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Encephale. 2000 Jan-Feb;26(1):45-51.

Subjective and autonomic responses to emotion induction in psychopaths.

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Department of Psychology, University of Louvain at Louvain-la-Neuve, Belgium.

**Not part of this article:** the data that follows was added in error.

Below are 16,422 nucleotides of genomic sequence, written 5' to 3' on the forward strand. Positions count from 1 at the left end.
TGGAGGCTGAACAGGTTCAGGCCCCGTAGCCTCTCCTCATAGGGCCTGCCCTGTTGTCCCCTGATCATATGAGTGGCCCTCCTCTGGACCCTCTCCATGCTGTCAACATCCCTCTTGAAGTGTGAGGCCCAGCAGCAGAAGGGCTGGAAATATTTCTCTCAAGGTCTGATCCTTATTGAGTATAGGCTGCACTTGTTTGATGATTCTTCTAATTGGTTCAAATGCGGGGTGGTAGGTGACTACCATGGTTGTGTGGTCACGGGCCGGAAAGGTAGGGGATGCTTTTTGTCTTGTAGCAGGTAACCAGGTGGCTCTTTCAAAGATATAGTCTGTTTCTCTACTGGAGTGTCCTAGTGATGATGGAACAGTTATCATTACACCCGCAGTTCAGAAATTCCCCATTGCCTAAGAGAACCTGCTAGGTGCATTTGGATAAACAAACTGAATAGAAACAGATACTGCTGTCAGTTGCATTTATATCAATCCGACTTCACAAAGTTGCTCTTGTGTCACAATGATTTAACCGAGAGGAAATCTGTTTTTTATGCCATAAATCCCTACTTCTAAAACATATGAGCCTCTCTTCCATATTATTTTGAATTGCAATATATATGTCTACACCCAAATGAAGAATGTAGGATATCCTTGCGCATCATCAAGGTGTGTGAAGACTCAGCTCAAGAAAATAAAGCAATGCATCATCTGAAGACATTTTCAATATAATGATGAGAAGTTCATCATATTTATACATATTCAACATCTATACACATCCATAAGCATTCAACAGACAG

It has been theorized that psychopaths have a fundamental deficit with respect to emotions (Cleckley, 1941). This study compares psychopaths with control subjects (Hare, 1991) in terms of their physiological and subjective responses to video clips depicting different emotions: joy, fear, anger, sadness, and disgust. Physiological measures assessed cardiovascular, respiratory, electrodermal, electromyographic responding, as well as skin temperature. Subjective measures assessed bodily sensations and subjective emotional appraisal. The principal physiological difference was a lower blood pressure among psychopaths before and during emotional stimulation. Thus, while psychopaths's autonomic base-line may be generally hyporeactive, they do not seem to have any emotion-specific physiological deficit. Globally, the results suggested no specific psychophysiological deficits among psychopaths in a context using daily emotions. Subjective measures also revealed that, compared to control subjects, psychopaths reported less intense bodily sensations during emotional stimulation. There was no difference between the two groups in terms of emotional appraisal.

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